There is growing speculation that electric vehicle (EV) charging could threaten the stability of the North American electrical grid. According to Enverus Intelligence Research, EV charging could significantly impact the power grid in 2035 or at 70% adoption of EV.
In this analysis, Enverus Intelligence Research reviewed the residential load profile and effects on EV charging using the data point that the average American household owns two vehicles, with an average daily driving distance of 30 miles. Three scenarios were evaluated:
Worst-Case Scenario: Assumes EV owners have negligible battery management and perform charge during peak consumption on the fastest charging mode.
Battery Management Scenario: Assumes charging is during peak consumption, but charge time is more than six hours.
Smart Charging: Assumes delayed charging when household electricity consumption is lower and charging set to more than six hours.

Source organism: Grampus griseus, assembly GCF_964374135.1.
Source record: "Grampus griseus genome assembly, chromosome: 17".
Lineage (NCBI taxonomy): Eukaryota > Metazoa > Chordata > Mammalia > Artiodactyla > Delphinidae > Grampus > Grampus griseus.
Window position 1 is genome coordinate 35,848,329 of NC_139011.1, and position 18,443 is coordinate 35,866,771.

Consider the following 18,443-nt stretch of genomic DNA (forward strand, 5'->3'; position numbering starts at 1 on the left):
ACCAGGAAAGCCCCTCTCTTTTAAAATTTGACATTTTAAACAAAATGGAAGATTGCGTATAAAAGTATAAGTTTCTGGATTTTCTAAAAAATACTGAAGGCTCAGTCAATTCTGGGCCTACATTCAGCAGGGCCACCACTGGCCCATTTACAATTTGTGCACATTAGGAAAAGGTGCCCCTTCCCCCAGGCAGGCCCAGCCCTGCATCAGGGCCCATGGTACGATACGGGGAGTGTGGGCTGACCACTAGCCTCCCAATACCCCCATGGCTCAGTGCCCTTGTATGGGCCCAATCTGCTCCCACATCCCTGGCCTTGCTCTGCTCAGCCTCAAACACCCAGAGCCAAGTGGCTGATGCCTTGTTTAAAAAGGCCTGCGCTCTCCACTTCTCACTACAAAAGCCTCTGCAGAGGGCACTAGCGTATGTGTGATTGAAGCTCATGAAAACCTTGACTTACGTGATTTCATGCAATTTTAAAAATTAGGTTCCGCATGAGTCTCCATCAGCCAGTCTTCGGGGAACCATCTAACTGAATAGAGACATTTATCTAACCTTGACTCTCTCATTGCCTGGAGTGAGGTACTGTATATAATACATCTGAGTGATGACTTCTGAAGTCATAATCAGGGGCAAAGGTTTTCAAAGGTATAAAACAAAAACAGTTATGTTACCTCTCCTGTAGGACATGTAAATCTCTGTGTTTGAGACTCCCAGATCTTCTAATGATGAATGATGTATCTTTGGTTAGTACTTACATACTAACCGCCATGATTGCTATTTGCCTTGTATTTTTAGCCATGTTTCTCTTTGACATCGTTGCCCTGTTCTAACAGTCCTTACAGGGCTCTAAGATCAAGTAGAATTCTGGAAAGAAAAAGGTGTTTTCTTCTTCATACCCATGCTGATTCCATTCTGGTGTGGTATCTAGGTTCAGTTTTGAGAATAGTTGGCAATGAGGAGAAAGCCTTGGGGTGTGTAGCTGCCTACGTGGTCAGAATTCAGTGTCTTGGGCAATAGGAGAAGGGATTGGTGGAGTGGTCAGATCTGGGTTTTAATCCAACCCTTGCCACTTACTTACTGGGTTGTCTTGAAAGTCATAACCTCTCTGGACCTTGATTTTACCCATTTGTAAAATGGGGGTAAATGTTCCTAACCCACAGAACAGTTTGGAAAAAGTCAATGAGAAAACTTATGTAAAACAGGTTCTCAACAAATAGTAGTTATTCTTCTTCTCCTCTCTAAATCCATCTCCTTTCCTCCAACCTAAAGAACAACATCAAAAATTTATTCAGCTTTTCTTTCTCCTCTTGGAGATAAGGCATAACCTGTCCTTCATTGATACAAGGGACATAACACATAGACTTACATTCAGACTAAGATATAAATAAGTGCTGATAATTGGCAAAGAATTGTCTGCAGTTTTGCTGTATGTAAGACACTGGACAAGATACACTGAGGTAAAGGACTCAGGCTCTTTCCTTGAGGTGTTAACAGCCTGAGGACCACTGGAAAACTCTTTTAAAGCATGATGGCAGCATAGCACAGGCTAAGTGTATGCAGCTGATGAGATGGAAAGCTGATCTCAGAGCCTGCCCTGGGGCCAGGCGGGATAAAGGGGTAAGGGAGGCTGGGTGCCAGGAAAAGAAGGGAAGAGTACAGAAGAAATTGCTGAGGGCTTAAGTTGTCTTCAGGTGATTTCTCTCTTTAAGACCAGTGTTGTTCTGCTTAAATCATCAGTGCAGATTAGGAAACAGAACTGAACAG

MORE REPORT INSIGHTS
Wind Energy and EV Charging
A significant challenge with wind generation is excess energy produced during the night when demand is low, which leads to clean energy curtailments. Implementing smart EV charging could be an effective way to utilize some excess renewable energy when vehicles are likely to be charging.
Russian Sanctions Impacting EV Adoption
We predict that sanctions on Russia will affect the nickel market globally, increasing battery prices and slowing EV adoption. The chart shows that EV penetration in the U.S. won’t surpass 15% until 2031, and EV stock won’t reach 30% until 2035. Therefore, we believe it is doubtful that capacity concerns regarding EV charging will be a significant issue soon.
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